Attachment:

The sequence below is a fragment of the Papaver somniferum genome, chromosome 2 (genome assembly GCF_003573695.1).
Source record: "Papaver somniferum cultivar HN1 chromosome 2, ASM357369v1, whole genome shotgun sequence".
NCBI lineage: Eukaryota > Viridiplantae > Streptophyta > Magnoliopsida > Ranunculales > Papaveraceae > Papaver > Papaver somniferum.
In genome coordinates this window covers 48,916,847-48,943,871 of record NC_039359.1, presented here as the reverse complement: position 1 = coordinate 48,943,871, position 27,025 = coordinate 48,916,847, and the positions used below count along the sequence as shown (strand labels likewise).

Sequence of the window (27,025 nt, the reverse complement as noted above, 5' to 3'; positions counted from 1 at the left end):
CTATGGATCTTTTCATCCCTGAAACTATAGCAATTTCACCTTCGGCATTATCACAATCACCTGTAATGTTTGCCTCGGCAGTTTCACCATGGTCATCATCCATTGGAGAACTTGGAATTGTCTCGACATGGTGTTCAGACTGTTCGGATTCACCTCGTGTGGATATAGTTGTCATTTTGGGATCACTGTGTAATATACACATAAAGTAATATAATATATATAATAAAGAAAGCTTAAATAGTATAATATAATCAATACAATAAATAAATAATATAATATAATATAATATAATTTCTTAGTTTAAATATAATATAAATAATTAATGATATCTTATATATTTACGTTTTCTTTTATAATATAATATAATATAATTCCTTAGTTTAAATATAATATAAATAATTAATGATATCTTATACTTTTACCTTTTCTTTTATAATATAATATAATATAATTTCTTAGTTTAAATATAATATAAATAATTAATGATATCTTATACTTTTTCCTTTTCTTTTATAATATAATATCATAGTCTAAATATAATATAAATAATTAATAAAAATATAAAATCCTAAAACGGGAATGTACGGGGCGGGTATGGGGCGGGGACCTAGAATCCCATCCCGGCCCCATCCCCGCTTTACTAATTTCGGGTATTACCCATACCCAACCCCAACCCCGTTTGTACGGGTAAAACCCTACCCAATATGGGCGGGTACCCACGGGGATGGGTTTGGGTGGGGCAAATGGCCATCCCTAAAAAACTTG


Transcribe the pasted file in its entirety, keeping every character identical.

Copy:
The sequence below is a fragment of the Papaver somniferum genome, chromosome 2 (genome assembly GCF_003573695.1).
Source record: "Papaver somniferum cultivar HN1 chromosome 2, ASM357369v1, whole genome shotgun sequence".
NCBI lineage: Eukaryota > Viridiplantae > Streptophyta > Magnoliopsida > Ranunculales > Papaveraceae > Papaver > Papaver somniferum.
In genome coordinates this window covers 48,916,847-48,943,871 of record NC_039359.1, presented here as the reverse complement: position 1 = coordinate 48,943,871, position 27,025 = coordinate 48,916,847, and the positions used below count along the sequence as shown (strand labels likewise).

Sequence of the window (27,025 nt, the reverse complement as noted above, 5' to 3'; positions counted from 1 at the left end):
CTATGGATCTTTTCATCCCTGAAACTATAGCAATTTCACCTTCGGCATTATCACAATCACCTGTAATGTTTGCCTCGGCAGTTTCACCATGGTCATCATCCATTGGAGAACTTGGAATTGTCTCGACATGGTGTTCAGACTGTTCGGATTCACCTCGTGTGGATATAGTTGTCATTTTGGGATCACTGTGTAATATACACATAAAGTAATATAATATATATAATAAAGAAAGCTTAAATAGTATAATATAATCAATACAATAAATAAATAATATAATATAATATAATATAATTTCTTAGTTTAAATATAATATAAATAATTAATGATATCTTATATATTTACGTTTTCTTTTATAATATAATATAATATAATTCCTTAGTTTAAATATAATATAAATAATTAATGATATCTTATACTTTTACCTTTTCTTTTATAATATAATATAATATAATTTCTTAGTTTAAATATAATATAAATAATTAATGATATCTTATACTTTTTCCTTTTCTTTTATAATATAATATCATAGTCTAAATATAATATAAATAATTAATAAAAATATAAAATCCTAAAACGGGAATGTACGGGGCGGGTATGGGGCGGGGACCTAGAATCCCATCCCGGCCCCATCCCCGCTTTACTAATTTCGGGTATTACCCATACCCAACCCCAACCCCGTTTGTACGGGTAAAACCCTACCCAATATGGGCGGGTACCCACGGGGATGGGTTTGGGTGGGGCAAATGGCCATCCCTAAAAAACTTG